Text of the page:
Agarwood is fragrant transfused dark resinous heartwood produced by infected or wounded
Aquilaria trees which is grown in Southeast Asia, with Indonesia, Malaysia, Thailand, Vietnam,
Laos and Papua New Guinea, Bhutan, India, Cambodia as the producing countries, and
Singapore being the central trade country (Yagura et al., 2005; Persoon, 2008). Agarwood also
goes by other local names such as oudh, gaharu, eaglewood, aloeswood, sasi, aguru etc. It is also
named “Wood of Gods”. Among 17 species of Agarwood forming Aquilaria, Aquilaria
malacensis Lam. is the best known species for Agarwood (Saikia and Khan 2012) and other
species are A. crassna, A. agalloacha and A. sinensis.
From time immemorial, the essential oil (attar) which has a pleasing deep, earthy, woody and
musky aroma, extracted from Agarwood is used in making perfumes which is eminent in Arab
countries and other Agarwood products are incense sticks, carved beads and boxes, crafted
wooden sculptures from Agarwood which is famous in Korean and Japan. The essential oil is
also used for medicinal purposes in China and Korea. These days, agarwood have found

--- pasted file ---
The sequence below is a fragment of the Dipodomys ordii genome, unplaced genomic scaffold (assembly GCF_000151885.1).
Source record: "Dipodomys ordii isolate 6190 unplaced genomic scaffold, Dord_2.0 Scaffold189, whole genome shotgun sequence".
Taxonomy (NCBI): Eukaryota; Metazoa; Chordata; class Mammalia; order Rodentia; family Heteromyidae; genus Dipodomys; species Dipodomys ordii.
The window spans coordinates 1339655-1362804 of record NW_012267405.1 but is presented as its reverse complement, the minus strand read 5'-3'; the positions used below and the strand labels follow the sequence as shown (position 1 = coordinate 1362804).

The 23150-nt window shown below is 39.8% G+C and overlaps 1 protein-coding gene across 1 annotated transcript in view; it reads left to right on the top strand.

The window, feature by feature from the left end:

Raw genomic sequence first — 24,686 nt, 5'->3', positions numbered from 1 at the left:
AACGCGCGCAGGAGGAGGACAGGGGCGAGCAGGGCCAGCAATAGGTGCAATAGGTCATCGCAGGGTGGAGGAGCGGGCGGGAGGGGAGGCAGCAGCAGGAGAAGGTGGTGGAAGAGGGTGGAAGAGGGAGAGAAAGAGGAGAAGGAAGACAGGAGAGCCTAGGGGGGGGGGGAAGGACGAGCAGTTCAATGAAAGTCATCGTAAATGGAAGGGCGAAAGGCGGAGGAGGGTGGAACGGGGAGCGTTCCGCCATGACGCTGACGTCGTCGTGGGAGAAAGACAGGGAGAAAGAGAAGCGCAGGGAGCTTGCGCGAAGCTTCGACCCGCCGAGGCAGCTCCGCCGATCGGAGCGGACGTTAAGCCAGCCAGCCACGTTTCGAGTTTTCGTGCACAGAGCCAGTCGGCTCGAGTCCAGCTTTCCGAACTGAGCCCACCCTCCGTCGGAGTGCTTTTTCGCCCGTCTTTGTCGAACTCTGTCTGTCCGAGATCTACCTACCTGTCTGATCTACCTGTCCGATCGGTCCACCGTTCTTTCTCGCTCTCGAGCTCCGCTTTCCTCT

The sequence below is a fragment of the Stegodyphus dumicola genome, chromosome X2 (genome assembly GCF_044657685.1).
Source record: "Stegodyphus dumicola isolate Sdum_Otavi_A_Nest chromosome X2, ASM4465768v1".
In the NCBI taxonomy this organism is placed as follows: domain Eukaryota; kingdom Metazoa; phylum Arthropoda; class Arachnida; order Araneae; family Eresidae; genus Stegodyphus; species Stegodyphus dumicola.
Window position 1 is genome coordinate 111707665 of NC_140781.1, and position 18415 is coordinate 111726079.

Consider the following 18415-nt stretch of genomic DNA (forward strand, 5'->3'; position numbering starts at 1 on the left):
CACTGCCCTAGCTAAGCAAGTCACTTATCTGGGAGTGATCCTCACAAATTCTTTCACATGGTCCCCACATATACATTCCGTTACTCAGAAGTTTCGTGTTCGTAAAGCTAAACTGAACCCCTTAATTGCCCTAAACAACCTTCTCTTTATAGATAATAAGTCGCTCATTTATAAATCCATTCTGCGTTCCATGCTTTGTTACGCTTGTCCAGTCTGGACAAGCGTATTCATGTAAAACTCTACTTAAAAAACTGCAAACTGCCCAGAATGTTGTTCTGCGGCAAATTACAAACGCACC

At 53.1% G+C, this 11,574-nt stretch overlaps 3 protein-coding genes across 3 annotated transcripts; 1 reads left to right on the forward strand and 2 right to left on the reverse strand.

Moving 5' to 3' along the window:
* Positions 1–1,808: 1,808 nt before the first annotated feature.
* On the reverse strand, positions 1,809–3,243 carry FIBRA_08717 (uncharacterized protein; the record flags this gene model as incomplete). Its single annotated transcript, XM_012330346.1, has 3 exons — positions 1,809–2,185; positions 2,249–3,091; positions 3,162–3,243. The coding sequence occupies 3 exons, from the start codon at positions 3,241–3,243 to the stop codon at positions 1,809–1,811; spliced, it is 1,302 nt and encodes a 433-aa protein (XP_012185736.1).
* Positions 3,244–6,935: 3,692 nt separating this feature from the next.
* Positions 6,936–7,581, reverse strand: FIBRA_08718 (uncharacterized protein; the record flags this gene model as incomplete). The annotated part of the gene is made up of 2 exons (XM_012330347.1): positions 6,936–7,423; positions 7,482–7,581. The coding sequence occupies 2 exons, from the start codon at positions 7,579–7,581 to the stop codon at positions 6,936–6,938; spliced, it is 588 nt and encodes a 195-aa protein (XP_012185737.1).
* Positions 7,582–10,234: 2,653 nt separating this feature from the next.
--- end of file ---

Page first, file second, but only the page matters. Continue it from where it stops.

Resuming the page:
relevance even in cosmetic industries (Barden et al., 2000). The estimated costs of different
Agarwood products ranges from USD 47-118/kg to USD 1000-1200/kg and it can go higher as
much as USD 9700-32000/kg (Sen et al., 2015) depending on the grade of wood. Now recent
studies also revealed that the secondary metabolites extracted from Agarwood also has
antibacterial activities (Wei et al., 2016). Therefore, it is of no surprise that more and more
traders are attracted in the global business of Agarwood production and cultivation. Due to
extensive harvesting and habitat loss of Aquilaria trees, the populations have reduced to the
extent that the IUCN Red list includes Aquilaria since 1998 (Oldfield et al., 1998). The
Convention on International trade in Endangered Species of Wild Fauna and Flora (CITES 1994)
has listed all Aquilaria species in its Appendix II.
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The formation of Agarwood is elicited upon infection by microorganisms as a result, the plant
defense system responds to neutralize the invasion. It is believed that the process of Agarwood
production by wounding of the Aquilaria is due to fungal infection (Pojanagaroon and Kaewrak,
2005), a long term process, even though the involvements of bacteria are not yet uncovered. The
wood may form in the stem, branch or root of the tree. Aquilaria trees are naturally infected by a
variety of fungi including: Aspergillus sp., Botryodyplodia sp., Diplodia sp., Fusarium
bulbiferum, F. laterium, F. oxysporum, F. solani, Penicillium sp., and Pythium sp. (Anon 1998;
Santoso 1996, cited in Soehartono and Mardiastuti 1997; Wiriadinata 1995). The infection
imparted by fungi in natural forest constitutes only 7-10% (Ng et al., 1997).